Uncertainty over Brexit is taking its toll on consumer confidence and raising concerns that businesses will be affected by a hit to spending next year, according to a report out today.
Consumer confidence in the UK in the last quarter is down on the previous quarter and the same period last year, according to the Deloitte Consumer Tracker.
However, strong levels of disposable income fuelled by relatively high wage levels are continuing to drive buoyant leisure spending. But the latest survey of more than 3,000 consumers revealed sentiment on job security, confidence around job opportunities and career progression are all down.
This comes at a time when businesses are intensifying cost control, with 70 per cent of chief financial officers expecting to reduce hiring in the next 12 months, according to Deloitte’s latest survey of financial leaders.
Ian Stewart, chief economist at Deloitte, said the latest figures mark a turning point for the economy.
“Up to now, we have seen a slowdown everywhere [apart from] in the jobs market and in the consumer economy. A decline in consumer confidence this quarter, combined with a fall in official unemployment figures, show that the period of remarkable resilience in jobs and earnings is coming to an end,” he commented.
“With Brexit cited as the biggest risk businesses face, the last quarter has also seen heightened concern over slowing growth in the UK and Eurozone, and chief financial officers are tightening their purse strings in response. The headwinds from a major global slowdown and uncertainty at home point to weaker growth ahead.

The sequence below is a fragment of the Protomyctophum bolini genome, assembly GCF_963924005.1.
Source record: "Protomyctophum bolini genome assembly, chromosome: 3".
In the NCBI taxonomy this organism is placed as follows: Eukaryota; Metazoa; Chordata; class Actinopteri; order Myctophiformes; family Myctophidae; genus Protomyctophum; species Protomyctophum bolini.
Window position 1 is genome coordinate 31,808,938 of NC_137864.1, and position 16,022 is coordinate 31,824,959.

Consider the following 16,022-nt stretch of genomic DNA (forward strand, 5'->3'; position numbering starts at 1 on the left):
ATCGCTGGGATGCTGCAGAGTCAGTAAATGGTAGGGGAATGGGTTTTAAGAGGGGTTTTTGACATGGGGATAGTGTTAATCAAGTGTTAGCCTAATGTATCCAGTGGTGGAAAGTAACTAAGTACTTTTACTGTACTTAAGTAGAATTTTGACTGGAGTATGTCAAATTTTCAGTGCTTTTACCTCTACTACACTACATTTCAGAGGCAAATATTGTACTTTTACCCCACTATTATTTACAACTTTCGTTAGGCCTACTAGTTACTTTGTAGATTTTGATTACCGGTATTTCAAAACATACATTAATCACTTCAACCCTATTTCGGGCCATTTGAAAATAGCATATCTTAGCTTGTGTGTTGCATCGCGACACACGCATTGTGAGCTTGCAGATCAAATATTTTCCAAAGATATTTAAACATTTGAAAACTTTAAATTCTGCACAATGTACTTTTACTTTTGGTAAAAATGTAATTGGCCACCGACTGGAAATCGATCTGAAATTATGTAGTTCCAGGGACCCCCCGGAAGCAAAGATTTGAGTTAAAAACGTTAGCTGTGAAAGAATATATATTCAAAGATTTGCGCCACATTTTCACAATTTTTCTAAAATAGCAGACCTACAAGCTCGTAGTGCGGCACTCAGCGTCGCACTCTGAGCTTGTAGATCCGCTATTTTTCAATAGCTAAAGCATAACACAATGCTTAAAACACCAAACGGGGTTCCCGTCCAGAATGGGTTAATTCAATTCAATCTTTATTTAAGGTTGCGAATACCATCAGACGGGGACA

“As a result, 2020 is likely to see not only lower levels of consumer confidence but also a slowing down of consumer spending growth.”
The latest figures show that the leisure sector enjoyed particularly strong levels of spending in the last quarter, with nine out of 11 categories seeing year-on-year uplift, as consumers continue to favour experiences over material goods, such as shoes and clothing. This trend was seen across both small and big-ticket leisure categories, from gym and sports to eating out, and culture and entertainment.
Simon Oaten, partner for hospitality and leisure at Deloitte, commented: “Spending on short breaks and long holidays has remained flat compared to Q2, despite the seasonality of travel.
“However, we are seeing uplift across every other leisure category, from regular coffees to attending live sporting events, in a sign that experiences continue to be favoured over goods.”
But Oaten warned that consumers are entering the fourth quarter of the year in a “relatively cautious mood… whilst consumers have been quite resilient since the EU referendum, a deterioration in the jobs market could see some spending contraction”.